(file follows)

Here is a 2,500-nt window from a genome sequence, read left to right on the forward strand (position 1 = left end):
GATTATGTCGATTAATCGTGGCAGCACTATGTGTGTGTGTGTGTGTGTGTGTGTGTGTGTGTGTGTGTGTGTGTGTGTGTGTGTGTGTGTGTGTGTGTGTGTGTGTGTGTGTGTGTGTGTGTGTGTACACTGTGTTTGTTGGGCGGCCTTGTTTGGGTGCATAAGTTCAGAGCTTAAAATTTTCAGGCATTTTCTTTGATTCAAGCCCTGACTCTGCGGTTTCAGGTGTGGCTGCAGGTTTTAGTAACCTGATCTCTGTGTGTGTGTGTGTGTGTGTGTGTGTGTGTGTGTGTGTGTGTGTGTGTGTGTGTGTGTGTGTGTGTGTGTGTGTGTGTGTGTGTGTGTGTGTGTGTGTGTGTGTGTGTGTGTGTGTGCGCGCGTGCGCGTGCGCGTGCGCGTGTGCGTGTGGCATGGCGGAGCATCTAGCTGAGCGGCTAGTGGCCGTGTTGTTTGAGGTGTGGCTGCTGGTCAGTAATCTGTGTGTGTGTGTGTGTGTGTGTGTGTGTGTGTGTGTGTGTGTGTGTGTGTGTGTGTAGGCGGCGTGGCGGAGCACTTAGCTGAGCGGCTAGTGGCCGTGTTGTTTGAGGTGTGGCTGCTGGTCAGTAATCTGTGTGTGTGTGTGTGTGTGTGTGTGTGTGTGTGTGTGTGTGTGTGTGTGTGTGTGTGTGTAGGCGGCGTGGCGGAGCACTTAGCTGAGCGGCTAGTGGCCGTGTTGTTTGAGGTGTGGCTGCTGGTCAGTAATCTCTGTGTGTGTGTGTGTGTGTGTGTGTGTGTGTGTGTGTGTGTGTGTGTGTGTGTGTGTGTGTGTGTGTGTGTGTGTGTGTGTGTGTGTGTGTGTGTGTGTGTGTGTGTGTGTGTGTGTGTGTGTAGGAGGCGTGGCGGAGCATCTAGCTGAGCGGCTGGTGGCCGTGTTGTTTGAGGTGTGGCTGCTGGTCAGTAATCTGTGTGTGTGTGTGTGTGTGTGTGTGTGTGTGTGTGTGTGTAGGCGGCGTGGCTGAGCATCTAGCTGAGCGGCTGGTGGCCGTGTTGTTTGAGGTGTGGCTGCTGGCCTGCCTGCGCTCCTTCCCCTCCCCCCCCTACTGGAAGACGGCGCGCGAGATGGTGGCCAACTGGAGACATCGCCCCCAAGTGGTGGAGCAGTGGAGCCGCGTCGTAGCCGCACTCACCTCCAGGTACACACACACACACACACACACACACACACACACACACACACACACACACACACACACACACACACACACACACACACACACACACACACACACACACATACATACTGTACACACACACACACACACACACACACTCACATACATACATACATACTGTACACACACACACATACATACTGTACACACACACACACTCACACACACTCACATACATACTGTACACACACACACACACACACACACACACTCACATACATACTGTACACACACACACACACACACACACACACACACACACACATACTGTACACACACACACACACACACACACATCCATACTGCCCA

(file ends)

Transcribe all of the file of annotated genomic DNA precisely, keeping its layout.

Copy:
Here is a 2,500-nt window from a genome sequence, read left to right on the forward strand (position 1 = left end):
GATTATGTCGATTAATCGTGGCAGCACTATGTGTGTGTGTGTGTGTGTGTGTGTGTGTGTGTGTGTGTGTGTGTGTGTGTGTGTGTGTGTGTGTGTGTGTGTGTGTGTGTGTGTGTGTGTGTGTGTACACTGTGTTTGTTGGGCGGCCTTGTTTGGGTGCATAAGTTCAGAGCTTAAAATTTTCAGGCATTTTCTTTGATTCAAGCCCTGACTCTGCGGTTTCAGGTGTGGCTGCAGGTTTTAGTAACCTGATCTCTGTGTGTGTGTGTGTGTGTGTGTGTGTGTGTGTGTGTGTGTGTGTGTGTGTGTGTGTGTGTGTGTGTGTGTGTGTGTGTGTGTGTGTGTGTGTGTGTGTGTGTGTGTGTGTGTGTGTGCGCGCGTGCGCGTGCGCGTGCGCGTGTGCGTGTGGCATGGCGGAGCATCTAGCTGAGCGGCTAGTGGCCGTGTTGTTTGAGGTGTGGCTGCTGGTCAGTAATCTGTGTGTGTGTGTGTGTGTGTGTGTGTGTGTGTGTGTGTGTGTGTGTGTGTGTGTGTAGGCGGCGTGGCGGAGCACTTAGCTGAGCGGCTAGTGGCCGTGTTGTTTGAGGTGTGGCTGCTGGTCAGTAATCTGTGTGTGTGTGTGTGTGTGTGTGTGTGTGTGTGTGTGTGTGTGTGTGTGTGTGTGTGTGTAGGCGGCGTGGCGGAGCACTTAGCTGAGCGGCTAGTGGCCGTGTTGTTTGAGGTGTGGCTGCTGGTCAGTAATCTCTGTGTGTGTGTGTGTGTGTGTGTGTGTGTGTGTGTGTGTGTGTGTGTGTGTGTGTGTGTGTGTGTGTGTGTGTGTGTGTGTGTGTGTGTGTGTGTGTGTGTGTGTGTGTGTGTGTGTGTGTGTAGGAGGCGTGGCGGAGCATCTAGCTGAGCGGCTGGTGGCCGTGTTGTTTGAGGTGTGGCTGCTGGTCAGTAATCTGTGTGTGTGTGTGTGTGTGTGTGTGTGTGTGTGTGTGTGTAGGCGGCGTGGCTGAGCATCTAGCTGAGCGGCTGGTGGCCGTGTTGTTTGAGGTGTGGCTGCTGGCCTGCCTGCGCTCCTTCCCCTCCCCCCCCTACTGGAAGACGGCGCGCGAGATGGTGGCCAACTGGAGACATCGCCCCCAAGTGGTGGAGCAGTGGAGCCGCGTCGTAGCCGCACTCACCTCCAGGTACACACACACACACACACACACACACACACACACACACACACACACACACACACACACACACACACACACACACACACACACACACACACACACACACATACATACTGTACACACACACACACACACACACACACTCACATACATACATACATACTGTACACACACACACATACATACTGTACACACACACACACTCACACACACTCACATACATACTGTACACACACACACACACACACACACACACTCACATACATACTGTACACACACACACACACACACACACACACACACACACACATACTGTACACACACACACACACACACACACATCCATACTGCCCA